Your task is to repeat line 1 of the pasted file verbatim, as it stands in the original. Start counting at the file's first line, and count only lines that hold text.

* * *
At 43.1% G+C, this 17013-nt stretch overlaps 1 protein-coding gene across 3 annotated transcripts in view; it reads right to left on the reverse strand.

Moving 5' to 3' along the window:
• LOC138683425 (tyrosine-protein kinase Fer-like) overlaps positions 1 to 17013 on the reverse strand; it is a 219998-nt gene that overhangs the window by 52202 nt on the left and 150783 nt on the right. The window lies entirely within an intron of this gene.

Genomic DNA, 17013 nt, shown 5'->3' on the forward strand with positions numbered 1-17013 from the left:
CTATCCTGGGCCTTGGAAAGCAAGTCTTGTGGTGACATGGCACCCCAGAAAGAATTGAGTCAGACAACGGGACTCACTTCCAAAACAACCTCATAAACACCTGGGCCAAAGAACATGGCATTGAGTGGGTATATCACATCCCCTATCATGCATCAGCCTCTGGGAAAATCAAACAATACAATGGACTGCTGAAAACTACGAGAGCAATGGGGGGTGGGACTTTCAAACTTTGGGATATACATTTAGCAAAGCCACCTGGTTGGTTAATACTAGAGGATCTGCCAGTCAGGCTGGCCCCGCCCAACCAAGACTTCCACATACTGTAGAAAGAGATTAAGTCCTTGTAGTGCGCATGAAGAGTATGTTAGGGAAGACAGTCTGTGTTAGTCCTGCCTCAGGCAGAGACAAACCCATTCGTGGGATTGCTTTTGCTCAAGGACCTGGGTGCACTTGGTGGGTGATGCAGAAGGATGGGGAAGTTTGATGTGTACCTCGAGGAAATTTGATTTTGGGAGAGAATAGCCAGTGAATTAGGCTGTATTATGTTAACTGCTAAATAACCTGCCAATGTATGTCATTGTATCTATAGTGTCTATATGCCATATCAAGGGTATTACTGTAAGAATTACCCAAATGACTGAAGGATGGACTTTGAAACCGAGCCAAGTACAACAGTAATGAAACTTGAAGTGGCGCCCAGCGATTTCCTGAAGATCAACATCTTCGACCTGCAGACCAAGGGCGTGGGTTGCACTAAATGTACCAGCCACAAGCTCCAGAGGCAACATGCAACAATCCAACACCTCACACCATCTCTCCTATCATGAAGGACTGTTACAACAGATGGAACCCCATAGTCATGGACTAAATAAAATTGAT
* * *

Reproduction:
At 43.1% G+C, this 17013-nt stretch overlaps 1 protein-coding gene across 3 annotated transcripts in view; it reads right to left on the reverse strand.